By Kevin Williams
Reader question: Explain to me why the Amish hunters in Maine want to wear red vest because the orange vest are to bright a color for their religion? I thought red was the devils color in their religion?
A couple of years ago, while in the parking lot of an old restaurant in Sugarcreek, Ohio I saw a teenage Amish boy hitching his horse to the hitching post provided. What struck me about the young Amish man was his clothing: he was wearing the standard issue black suspenders and black pants that one might see worn on special occasions and Sundays, but his crisply pressed shirt was crimson red. In retrospect, I wish I would have found a way to ask him about it, but thought it’d seem a little creepy for some middle-aged man to come pulling up to him to ask him about the shade of red he was wearing. So I didn’t.
The area near Sugarcreek is home to a variety of Amish churches of all brands of progressive and conservative. The red is noteworthy because, historically, it was a color the Amish shied away from. But the disdain of red appears to be fading. In fact, recently legislators in Maine approved an Amish request to wear red hunting attire instead of the bight orange blazes typically donned. Back to the reader question:" I thought red was the devils color in their religion?"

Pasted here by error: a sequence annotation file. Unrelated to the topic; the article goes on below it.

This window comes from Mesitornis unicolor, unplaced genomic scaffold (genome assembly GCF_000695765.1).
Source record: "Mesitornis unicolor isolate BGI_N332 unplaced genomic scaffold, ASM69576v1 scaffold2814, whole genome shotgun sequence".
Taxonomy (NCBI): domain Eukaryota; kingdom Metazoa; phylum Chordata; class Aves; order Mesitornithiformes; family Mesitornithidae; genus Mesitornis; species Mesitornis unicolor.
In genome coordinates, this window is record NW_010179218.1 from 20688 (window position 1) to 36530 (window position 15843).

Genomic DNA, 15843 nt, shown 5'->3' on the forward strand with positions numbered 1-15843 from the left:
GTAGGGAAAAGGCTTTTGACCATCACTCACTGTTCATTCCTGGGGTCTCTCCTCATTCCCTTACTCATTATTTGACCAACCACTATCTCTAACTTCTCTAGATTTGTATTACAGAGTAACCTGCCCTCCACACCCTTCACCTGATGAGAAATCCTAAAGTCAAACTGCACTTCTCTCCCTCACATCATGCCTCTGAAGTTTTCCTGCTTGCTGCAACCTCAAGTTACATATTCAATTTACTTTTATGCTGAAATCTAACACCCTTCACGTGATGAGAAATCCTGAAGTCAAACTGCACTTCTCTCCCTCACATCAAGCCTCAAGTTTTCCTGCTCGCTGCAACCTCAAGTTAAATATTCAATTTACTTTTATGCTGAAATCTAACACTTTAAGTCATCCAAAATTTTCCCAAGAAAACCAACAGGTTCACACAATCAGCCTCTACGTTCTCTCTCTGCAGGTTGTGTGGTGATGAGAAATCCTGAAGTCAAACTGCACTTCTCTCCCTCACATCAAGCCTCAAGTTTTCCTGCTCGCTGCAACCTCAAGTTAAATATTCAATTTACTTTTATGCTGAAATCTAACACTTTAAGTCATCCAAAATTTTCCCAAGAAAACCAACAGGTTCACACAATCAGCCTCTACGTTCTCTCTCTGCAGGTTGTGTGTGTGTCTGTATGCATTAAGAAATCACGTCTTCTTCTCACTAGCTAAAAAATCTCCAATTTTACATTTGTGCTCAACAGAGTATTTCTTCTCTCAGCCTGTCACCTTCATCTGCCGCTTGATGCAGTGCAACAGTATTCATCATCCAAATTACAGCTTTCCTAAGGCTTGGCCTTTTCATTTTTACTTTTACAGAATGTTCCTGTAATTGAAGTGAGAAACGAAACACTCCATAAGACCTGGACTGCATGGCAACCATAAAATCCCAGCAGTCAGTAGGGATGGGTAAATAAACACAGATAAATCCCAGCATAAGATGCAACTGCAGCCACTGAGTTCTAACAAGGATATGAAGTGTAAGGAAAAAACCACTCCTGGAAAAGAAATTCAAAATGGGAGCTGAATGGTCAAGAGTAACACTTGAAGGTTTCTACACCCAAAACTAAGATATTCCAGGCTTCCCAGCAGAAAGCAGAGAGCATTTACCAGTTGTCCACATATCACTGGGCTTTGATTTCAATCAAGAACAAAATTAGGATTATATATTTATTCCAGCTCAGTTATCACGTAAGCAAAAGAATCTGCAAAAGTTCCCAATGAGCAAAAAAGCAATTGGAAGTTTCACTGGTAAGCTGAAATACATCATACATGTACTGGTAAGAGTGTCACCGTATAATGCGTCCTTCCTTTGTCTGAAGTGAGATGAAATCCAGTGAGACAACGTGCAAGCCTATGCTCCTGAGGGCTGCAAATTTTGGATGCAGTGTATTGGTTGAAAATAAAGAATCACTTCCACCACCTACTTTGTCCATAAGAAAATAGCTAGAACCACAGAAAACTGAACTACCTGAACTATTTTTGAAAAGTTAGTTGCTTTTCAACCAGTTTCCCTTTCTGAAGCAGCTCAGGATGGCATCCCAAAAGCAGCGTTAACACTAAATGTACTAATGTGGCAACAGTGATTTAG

You know, I’m not sure that red was ever considered the Devil’s color by vast swaths of the Amish. Perhaps there is a germ of truth to that, that some Amish did believe that. I think the larger issue with red is that the Amish didn’t, and still don't, want to stand-out.. Their ethos tilts heavily towards conformity, no one person is supposed to stand out. You might be able to get away with wearing a muted mustard colored dress, but an Amish woman in red would stand out. But life changes among the Amish and more and more colors are common. As far as the hunting vests go, the orange would out more than a muted red which is part of the primary color palette. That is their thinking, anyway.
As recently as 15 or 20 years ago if someone asked me what they should wear when visiting an Amish home for the first time, I’d advise against wearing red. Just seemed like an easy pitfall to avoid, but I doubt I’d even include that in my advice today. Basically, the more conservative an Amish settlement is the more narrow their color spectrum, the more progressive New Order Amish tend towards all sorts of cheery pastels.
The poor view of red among the Amish, if it ever existed, seems to be fading away. Colors worn include rusts, mustards, grape, purples along with the more traditional royal blues, blacks, and dark greens. I still wish I had found out why the young Amish man was wearing crimson...
YOU MIGHT LIKE: WASHDAY CASSEROLE! After seeing all these laundry photos, check out one of the favorite Amish washday suppers here!
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